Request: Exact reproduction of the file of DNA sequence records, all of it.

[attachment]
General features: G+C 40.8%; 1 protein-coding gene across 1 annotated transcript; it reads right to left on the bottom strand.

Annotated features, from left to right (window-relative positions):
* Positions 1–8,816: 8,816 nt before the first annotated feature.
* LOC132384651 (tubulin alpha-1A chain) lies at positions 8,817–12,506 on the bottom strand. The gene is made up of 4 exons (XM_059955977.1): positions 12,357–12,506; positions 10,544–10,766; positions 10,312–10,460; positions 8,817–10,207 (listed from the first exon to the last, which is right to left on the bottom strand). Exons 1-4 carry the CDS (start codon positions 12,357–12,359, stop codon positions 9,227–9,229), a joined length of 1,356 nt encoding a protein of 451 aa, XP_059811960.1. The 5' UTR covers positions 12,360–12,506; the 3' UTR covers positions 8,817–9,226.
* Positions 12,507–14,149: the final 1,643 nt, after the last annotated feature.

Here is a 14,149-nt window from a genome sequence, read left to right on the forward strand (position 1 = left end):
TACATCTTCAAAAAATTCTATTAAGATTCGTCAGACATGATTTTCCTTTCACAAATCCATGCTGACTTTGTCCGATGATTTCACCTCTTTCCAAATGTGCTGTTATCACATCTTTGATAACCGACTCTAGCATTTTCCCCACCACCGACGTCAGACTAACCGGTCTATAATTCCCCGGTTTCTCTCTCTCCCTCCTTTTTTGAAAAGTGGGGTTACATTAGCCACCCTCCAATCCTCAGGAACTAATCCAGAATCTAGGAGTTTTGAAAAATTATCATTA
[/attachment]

General features: G+C 40.8%; 1 protein-coding gene across 1 annotated transcript; it reads right to left on the bottom strand.

Annotated features, from left to right (window-relative positions):
* Positions 1–8,816: 8,816 nt before the first annotated feature.
* LOC132384651 (tubulin alpha-1A chain) lies at positions 8,817–12,506 on the bottom strand. The gene is made up of 4 exons (XM_059955977.1): positions 12,357–12,506; positions 10,544–10,766; positions 10,312–10,460; positions 8,817–10,207 (listed from the first exon to the last, which is right to left on the bottom strand). Exons 1-4 carry the CDS (start codon positions 12,357–12,359, stop codon positions 9,227–9,229), a joined length of 1,356 nt encoding a protein of 451 aa, XP_059811960.1. The 5' UTR covers positions 12,360–12,506; the 3' UTR covers positions 8,817–9,226.
* Positions 12,507–14,149: the final 1,643 nt, after the last annotated feature.

Here is a 14,149-nt window from a genome sequence, read left to right on the forward strand (position 1 = left end):
TACATCTTCAAAAAATTCTATTAAGATTCGTCAGACATGATTTTCCTTTCACAAATCCATGCTGACTTTGTCCGATGATTTCACCTCTTTCCAAATGTGCTGTTATCACATCTTTGATAACCGACTCTAGCATTTTCCCCACCACCGACGTCAGACTAACCGGTCTATAATTCCCCGGTTTCTCTCTCTCCCTCCTTTTTTGAAAAGTGGGGTTACATTAGCCACCCTCCAATCCTCAGGAACTAATCCAGAATCTAGGAGTTTTGAAAAATTATCATTA